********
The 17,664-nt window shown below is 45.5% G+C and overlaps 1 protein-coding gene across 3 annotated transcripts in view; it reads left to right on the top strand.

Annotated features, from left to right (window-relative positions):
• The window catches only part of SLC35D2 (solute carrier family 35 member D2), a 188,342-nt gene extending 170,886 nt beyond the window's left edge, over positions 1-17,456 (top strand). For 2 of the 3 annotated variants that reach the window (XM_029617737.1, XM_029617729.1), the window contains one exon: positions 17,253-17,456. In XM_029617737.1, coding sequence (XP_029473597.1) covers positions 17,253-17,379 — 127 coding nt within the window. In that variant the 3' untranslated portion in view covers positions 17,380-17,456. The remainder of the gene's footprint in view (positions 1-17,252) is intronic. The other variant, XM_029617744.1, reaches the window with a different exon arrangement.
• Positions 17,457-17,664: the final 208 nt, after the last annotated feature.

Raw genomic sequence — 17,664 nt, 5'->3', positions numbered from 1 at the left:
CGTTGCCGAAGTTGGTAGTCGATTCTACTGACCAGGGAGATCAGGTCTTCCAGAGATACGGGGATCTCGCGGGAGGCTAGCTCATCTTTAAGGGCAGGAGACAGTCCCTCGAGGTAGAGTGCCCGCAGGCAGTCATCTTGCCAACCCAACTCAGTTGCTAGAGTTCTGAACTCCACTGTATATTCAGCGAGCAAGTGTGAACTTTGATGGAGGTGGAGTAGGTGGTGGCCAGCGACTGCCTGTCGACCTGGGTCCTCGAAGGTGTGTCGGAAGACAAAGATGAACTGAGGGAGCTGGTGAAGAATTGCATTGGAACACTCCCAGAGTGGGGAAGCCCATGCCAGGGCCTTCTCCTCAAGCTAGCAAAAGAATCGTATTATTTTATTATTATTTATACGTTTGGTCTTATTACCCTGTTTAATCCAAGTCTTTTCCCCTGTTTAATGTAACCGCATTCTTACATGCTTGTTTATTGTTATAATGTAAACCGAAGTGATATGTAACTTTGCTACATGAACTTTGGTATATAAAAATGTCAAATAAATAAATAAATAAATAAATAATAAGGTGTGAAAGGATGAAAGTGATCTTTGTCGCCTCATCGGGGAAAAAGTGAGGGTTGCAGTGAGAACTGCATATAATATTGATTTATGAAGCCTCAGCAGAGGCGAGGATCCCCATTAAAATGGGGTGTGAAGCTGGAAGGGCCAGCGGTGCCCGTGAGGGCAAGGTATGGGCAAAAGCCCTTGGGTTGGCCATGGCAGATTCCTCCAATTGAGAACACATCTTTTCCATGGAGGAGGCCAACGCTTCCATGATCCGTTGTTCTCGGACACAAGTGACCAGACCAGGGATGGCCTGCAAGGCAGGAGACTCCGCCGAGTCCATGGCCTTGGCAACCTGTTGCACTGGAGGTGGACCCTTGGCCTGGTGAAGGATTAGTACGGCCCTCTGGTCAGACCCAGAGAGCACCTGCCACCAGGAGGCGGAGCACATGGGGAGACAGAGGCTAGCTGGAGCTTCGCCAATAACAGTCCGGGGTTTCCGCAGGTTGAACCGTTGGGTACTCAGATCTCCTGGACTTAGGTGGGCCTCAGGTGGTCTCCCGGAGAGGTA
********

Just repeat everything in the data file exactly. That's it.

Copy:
The 17,664-nt window shown below is 45.5% G+C and overlaps 1 protein-coding gene across 3 annotated transcripts in view; it reads left to right on the top strand.

Annotated features, from left to right (window-relative positions):
• The window catches only part of SLC35D2 (solute carrier family 35 member D2), a 188,342-nt gene extending 170,886 nt beyond the window's left edge, over positions 1-17,456 (top strand). For 2 of the 3 annotated variants that reach the window (XM_029617737.1, XM_029617729.1), the window contains one exon: positions 17,253-17,456. In XM_029617737.1, coding sequence (XP_029473597.1) covers positions 17,253-17,379 — 127 coding nt within the window. In that variant the 3' untranslated portion in view covers positions 17,380-17,456. The remainder of the gene's footprint in view (positions 1-17,252) is intronic. The other variant, XM_029617744.1, reaches the window with a different exon arrangement.
• Positions 17,457-17,664: the final 208 nt, after the last annotated feature.

Raw genomic sequence — 17,664 nt, 5'->3', positions numbered from 1 at the left:
CGTTGCCGAAGTTGGTAGTCGATTCTACTGACCAGGGAGATCAGGTCTTCCAGAGATACGGGGATCTCGCGGGAGGCTAGCTCATCTTTAAGGGCAGGAGACAGTCCCTCGAGGTAGAGTGCCCGCAGGCAGTCATCTTGCCAACCCAACTCAGTTGCTAGAGTTCTGAACTCCACTGTATATTCAGCGAGCAAGTGTGAACTTTGATGGAGGTGGAGTAGGTGGTGGCCAGCGACTGCCTGTCGACCTGGGTCCTCGAAGGTGTGTCGGAAGACAAAGATGAACTGAGGGAGCTGGTGAAGAATTGCATTGGAACACTCCCAGAGTGGGGAAGCCCATGCCAGGGCCTTCTCCTCAAGCTAGCAAAAGAATCGTATTATTTTATTATTATTTATACGTTTGGTCTTATTACCCTGTTTAATCCAAGTCTTTTCCCCTGTTTAATGTAACCGCATTCTTACATGCTTGTTTATTGTTATAATGTAAACCGAAGTGATATGTAACTTTGCTACATGAACTTTGGTATATAAAAATGTCAAATAAATAAATAAATAAATAAATAATAAGGTGTGAAAGGATGAAAGTGATCTTTGTCGCCTCATCGGGGAAAAAGTGAGGGTTGCAGTGAGAACTGCATATAATATTGATTTATGAAGCCTCAGCAGAGGCGAGGATCCCCATTAAAATGGGGTGTGAAGCTGGAAGGGCCAGCGGTGCCCGTGAGGGCAAGGTATGGGCAAAAGCCCTTGGGTTGGCCATGGCAGATTCCTCCAATTGAGAACACATCTTTTCCATGGAGGAGGCCAACGCTTCCATGATCCGTTGTTCTCGGACACAAGTGACCAGACCAGGGATGGCCTGCAAGGCAGGAGACTCCGCCGAGTCCATGGCCTTGGCAACCTGTTGCACTGGAGGTGGACCCTTGGCCTGGTGAAGGATTAGTACGGCCCTCTGGTCAGACCCAGAGAGCACCTGCCACCAGGAGGCGGAGCACATGGGGAGACAGAGGCTAGCTGGAGCTTCGCCAATAACAGTCCGGGGTTTCCGCAGGTTGAACCGTTGGGTACTCAGATCTCCTGGACTTAGGTGGGCCTCAGGTGGTCTCCCGGAGAGGTA